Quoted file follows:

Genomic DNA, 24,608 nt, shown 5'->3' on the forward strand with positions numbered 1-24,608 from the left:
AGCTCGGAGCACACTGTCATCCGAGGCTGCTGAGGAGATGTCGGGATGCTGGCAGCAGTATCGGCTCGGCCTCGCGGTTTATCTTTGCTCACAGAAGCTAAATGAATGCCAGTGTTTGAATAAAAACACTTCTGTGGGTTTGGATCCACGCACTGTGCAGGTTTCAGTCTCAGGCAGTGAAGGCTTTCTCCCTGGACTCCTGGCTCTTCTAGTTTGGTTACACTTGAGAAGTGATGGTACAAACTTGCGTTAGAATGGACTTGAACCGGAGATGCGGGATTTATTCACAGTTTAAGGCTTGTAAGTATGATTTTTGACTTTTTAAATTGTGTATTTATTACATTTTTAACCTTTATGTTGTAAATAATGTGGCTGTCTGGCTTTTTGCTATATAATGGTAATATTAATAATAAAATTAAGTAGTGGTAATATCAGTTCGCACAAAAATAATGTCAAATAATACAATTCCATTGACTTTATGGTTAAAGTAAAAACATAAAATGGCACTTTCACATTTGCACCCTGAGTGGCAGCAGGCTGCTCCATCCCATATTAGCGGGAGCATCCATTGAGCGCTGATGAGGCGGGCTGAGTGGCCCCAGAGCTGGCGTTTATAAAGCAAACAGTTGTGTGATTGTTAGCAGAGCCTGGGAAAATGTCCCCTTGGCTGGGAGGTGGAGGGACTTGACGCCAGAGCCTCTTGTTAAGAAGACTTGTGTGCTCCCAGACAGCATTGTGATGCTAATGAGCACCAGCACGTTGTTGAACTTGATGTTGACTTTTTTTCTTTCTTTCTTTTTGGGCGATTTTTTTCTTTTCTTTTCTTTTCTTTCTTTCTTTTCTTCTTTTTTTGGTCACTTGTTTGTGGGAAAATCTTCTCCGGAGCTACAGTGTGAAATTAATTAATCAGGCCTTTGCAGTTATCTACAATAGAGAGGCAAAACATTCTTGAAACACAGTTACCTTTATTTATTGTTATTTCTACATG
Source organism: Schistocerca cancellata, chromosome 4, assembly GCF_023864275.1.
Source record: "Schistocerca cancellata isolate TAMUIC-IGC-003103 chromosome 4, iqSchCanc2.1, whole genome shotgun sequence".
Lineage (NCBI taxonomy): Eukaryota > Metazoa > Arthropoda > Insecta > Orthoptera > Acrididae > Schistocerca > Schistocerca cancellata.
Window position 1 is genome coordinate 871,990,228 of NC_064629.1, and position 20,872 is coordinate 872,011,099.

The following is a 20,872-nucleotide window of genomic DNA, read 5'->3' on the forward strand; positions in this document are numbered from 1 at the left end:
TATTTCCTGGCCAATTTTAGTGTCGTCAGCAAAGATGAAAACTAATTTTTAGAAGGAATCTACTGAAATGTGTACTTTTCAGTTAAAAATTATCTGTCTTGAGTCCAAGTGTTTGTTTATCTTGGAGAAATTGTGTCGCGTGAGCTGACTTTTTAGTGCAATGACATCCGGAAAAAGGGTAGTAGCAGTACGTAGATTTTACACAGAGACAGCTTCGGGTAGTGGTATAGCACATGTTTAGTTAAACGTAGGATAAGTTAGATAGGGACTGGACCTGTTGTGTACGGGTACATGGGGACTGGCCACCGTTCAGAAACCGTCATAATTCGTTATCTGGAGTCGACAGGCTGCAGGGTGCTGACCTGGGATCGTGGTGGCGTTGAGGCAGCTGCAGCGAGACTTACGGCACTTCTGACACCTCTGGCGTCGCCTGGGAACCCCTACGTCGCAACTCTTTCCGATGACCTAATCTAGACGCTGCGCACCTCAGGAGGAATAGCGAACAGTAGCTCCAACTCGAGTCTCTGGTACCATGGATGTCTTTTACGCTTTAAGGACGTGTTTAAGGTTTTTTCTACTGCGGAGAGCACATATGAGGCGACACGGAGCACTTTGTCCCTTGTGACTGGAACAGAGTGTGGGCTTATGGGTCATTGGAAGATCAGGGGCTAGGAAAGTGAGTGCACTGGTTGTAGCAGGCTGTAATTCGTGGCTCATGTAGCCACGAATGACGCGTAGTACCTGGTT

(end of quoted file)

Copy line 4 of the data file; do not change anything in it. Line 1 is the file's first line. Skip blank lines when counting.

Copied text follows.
Source record: "Schistocerca cancellata isolate TAMUIC-IGC-003103 chromosome 4, iqSchCanc2.1, whole genome shotgun sequence".